Document Type

Thesis

Degree

Master of Arts (MA)

Department

Religious Studies

First Advisor's Name

Steven Heine

First Advisor's Committee Title

Committee Chair

Second Advisor's Name

Christine Gudorf

Third Advisor's Name

Nathan Katz

Date of Defense

3-26-2008

Abstract

The purpose of this research was to investigate how Buddhism affects the status of Thai women by (1) not directly addressing concerns regarding the sex trade industry, (2) not allowing for the legitimation of a bhikkuni sangha (community of higher ordained women) and (3) denying mae chis (5-9 precept nuns) access to education and other privileges.

The study is significant from the standpoint of public health since there is a high rate of HIV/AIDS infection in Thailand, and also in regard to human rights because of the growing international interest in women's rights issues. This study is based on a review of key literature on the topic, along with observations and on-the-ground accounts of Thai Buddhism from travel opportunities to the country in recent years.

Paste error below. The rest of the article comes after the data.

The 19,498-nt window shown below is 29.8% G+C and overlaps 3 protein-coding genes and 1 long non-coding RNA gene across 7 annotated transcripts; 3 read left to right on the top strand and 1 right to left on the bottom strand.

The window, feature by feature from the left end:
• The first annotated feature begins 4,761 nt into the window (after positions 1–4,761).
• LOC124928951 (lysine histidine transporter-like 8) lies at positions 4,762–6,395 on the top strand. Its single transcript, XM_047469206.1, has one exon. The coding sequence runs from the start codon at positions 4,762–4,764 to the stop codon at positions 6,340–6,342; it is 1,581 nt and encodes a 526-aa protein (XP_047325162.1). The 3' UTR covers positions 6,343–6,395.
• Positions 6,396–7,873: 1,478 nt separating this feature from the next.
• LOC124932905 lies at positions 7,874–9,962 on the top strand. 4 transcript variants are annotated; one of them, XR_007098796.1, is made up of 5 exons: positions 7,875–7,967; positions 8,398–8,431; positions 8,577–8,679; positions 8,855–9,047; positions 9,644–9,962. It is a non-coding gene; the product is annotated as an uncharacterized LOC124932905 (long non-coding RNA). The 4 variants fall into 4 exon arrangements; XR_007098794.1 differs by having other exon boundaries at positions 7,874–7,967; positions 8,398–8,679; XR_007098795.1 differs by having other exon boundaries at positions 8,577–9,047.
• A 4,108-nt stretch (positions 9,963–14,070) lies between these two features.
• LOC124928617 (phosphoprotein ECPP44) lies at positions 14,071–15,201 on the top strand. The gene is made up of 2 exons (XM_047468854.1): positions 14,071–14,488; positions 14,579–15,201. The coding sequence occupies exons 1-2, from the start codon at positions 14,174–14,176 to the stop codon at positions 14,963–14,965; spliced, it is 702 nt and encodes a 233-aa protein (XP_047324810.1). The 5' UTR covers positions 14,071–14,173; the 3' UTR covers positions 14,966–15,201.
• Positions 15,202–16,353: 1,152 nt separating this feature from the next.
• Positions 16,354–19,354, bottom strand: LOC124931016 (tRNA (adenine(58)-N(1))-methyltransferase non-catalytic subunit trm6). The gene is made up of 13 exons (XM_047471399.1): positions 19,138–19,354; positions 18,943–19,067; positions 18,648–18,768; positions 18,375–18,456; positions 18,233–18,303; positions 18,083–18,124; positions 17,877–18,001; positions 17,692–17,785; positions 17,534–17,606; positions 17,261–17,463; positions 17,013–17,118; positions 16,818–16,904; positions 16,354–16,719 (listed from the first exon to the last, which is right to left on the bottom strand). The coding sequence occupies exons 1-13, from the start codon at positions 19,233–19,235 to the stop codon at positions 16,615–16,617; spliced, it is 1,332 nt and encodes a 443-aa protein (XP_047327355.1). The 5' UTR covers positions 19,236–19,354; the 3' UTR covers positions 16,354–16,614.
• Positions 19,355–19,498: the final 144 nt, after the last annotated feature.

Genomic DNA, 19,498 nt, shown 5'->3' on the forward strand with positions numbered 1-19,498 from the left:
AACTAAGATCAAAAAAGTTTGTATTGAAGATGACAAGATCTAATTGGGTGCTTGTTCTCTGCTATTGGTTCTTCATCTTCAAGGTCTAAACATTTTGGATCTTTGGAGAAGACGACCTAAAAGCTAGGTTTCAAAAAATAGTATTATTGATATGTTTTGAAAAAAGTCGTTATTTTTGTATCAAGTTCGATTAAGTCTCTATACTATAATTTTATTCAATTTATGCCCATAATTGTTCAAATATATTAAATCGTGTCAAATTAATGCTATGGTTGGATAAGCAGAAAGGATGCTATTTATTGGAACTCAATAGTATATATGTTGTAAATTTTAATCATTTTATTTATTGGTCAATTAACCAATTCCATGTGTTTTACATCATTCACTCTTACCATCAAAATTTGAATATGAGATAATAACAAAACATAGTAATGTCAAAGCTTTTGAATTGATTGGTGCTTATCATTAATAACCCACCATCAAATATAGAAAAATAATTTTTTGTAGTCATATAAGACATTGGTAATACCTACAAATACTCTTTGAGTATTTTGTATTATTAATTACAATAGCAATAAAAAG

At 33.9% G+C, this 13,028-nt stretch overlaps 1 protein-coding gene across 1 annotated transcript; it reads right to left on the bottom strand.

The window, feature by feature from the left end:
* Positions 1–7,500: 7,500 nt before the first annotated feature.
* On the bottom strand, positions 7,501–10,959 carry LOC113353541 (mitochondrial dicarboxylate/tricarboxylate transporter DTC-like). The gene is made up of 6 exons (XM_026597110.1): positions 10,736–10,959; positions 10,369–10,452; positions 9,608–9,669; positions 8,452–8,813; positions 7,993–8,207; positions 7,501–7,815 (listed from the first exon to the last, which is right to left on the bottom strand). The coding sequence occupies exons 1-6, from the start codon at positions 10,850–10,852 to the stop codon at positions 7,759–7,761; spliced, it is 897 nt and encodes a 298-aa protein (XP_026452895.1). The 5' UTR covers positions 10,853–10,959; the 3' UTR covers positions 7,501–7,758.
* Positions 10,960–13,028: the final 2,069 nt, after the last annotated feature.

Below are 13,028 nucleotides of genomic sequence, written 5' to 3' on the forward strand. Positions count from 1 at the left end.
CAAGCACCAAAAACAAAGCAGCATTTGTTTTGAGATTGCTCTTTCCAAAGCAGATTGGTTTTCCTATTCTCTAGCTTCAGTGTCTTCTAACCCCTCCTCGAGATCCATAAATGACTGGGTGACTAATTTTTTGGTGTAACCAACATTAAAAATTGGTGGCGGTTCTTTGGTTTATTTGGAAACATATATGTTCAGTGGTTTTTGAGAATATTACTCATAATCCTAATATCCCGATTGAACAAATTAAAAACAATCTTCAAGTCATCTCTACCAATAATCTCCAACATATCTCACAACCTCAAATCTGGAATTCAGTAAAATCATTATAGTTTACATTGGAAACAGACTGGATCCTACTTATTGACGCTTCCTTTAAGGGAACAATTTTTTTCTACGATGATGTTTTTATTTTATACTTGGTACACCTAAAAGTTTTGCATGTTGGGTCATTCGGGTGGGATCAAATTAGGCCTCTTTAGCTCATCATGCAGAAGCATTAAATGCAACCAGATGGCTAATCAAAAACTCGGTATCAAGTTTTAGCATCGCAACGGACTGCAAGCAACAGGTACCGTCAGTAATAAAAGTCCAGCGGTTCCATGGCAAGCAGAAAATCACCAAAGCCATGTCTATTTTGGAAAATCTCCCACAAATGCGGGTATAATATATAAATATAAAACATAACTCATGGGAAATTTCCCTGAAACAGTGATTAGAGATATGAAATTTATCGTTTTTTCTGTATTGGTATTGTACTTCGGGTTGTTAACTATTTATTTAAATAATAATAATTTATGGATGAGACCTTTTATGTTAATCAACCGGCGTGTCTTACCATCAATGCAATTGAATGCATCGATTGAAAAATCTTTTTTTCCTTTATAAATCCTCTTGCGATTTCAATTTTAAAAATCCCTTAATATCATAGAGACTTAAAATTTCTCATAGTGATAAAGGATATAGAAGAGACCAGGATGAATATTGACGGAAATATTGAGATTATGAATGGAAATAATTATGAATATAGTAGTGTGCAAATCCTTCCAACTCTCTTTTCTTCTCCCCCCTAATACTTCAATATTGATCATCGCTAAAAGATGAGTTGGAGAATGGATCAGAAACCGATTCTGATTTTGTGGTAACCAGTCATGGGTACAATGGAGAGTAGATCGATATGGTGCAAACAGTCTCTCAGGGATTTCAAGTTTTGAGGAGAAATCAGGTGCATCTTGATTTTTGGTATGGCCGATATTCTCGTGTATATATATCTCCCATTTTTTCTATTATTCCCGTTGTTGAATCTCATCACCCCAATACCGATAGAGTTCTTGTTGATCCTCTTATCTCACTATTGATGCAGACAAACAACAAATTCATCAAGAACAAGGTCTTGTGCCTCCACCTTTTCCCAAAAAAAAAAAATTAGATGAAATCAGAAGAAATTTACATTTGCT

The findings suggest that Buddhism contributes to the low status of women by defining how they are viewed based on Buddhist scripture and traditional Thai culture and by systematically failing to provide the same religious outlets for women that men are allowed.

Identifier

FI14032376

Comments

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